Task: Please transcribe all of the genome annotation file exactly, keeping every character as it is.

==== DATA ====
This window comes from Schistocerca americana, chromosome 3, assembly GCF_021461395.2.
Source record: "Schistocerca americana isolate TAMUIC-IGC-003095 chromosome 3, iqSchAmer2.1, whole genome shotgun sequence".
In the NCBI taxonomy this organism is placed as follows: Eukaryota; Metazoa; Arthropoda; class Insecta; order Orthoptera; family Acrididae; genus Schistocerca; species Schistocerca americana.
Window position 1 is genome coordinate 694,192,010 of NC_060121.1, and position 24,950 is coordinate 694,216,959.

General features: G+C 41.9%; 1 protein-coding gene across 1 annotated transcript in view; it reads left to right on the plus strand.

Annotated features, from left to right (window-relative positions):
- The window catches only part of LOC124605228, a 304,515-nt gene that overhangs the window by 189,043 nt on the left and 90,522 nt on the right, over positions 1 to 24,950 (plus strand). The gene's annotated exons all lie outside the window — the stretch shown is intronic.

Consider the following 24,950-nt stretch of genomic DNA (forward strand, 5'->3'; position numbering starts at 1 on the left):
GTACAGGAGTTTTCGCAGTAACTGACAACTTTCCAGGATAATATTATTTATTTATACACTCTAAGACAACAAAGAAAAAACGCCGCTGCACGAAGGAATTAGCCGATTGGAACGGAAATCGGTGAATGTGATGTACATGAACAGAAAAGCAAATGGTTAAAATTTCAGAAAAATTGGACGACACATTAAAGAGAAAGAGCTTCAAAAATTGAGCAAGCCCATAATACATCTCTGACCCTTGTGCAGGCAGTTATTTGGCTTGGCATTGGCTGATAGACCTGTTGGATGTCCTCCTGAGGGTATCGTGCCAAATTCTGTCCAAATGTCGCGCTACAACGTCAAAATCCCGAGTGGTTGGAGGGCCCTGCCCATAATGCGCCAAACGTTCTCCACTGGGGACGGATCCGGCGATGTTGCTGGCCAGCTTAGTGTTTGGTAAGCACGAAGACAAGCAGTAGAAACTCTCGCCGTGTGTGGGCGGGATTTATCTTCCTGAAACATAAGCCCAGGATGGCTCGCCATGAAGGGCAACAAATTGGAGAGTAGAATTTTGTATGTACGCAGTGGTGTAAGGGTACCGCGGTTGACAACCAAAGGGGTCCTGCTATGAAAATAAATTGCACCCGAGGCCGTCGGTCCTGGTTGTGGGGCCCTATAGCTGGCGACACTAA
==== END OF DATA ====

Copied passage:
This window comes from Schistocerca americana, chromosome 3, assembly GCF_021461395.2.
Source record: "Schistocerca americana isolate TAMUIC-IGC-003095 chromosome 3, iqSchAmer2.1, whole genome shotgun sequence".
In the NCBI taxonomy this organism is placed as follows: Eukaryota; Metazoa; Arthropoda; class Insecta; order Orthoptera; family Acrididae; genus Schistocerca; species Schistocerca americana.
Window position 1 is genome coordinate 694,192,010 of NC_060121.1, and position 24,950 is coordinate 694,216,959.

General features: G+C 41.9%; 1 protein-coding gene across 1 annotated transcript in view; it reads left to right on the plus strand.

Annotated features, from left to right (window-relative positions):
- The window catches only part of LOC124605228, a 304,515-nt gene that overhangs the window by 189,043 nt on the left and 90,522 nt on the right, over positions 1 to 24,950 (plus strand). The gene's annotated exons all lie outside the window — the stretch shown is intronic.

Consider the following 24,950-nt stretch of genomic DNA (forward strand, 5'->3'; position numbering starts at 1 on the left):
GTACAGGAGTTTTCGCAGTAACTGACAACTTTCCAGGATAATATTATTTATTTATACACTCTAAGACAACAAAGAAAAAACGCCGCTGCACGAAGGAATTAGCCGATTGGAACGGAAATCGGTGAATGTGATGTACATGAACAGAAAAGCAAATGGTTAAAATTTCAGAAAAATTGGACGACACATTAAAGAGAAAGAGCTTCAAAAATTGAGCAAGCCCATAATACATCTCTGACCCTTGTGCAGGCAGTTATTTGGCTTGGCATTGGCTGATAGACCTGTTGGATGTCCTCCTGAGGGTATCGTGCCAAATTCTGTCCAAATGTCGCGCTACAACGTCAAAATCCCGAGTGGTTGGAGGGCCCTGCCCATAATGCGCCAAACGTTCTCCACTGGGGACGGATCCGGCGATGTTGCTGGCCAGCTTAGTGTTTGGTAAGCACGAAGACAAGCAGTAGAAACTCTCGCCGTGTGTGGGCGGGATTTATCTTCCTGAAACATAAGCCCAGGATGGCTCGCCATGAAGGGCAACAAATTGGAGAGTAGAATTTTGTATGTACGCAGTGGTGTAAGGGTACCGCGGTTGACAACCAAAGGGGTCCTGCTATGAAAATAAATTGCACCCGAGGCCGTCGGTCCTGGTTGTGGGGCCCTATAGCTGGCGACACTAA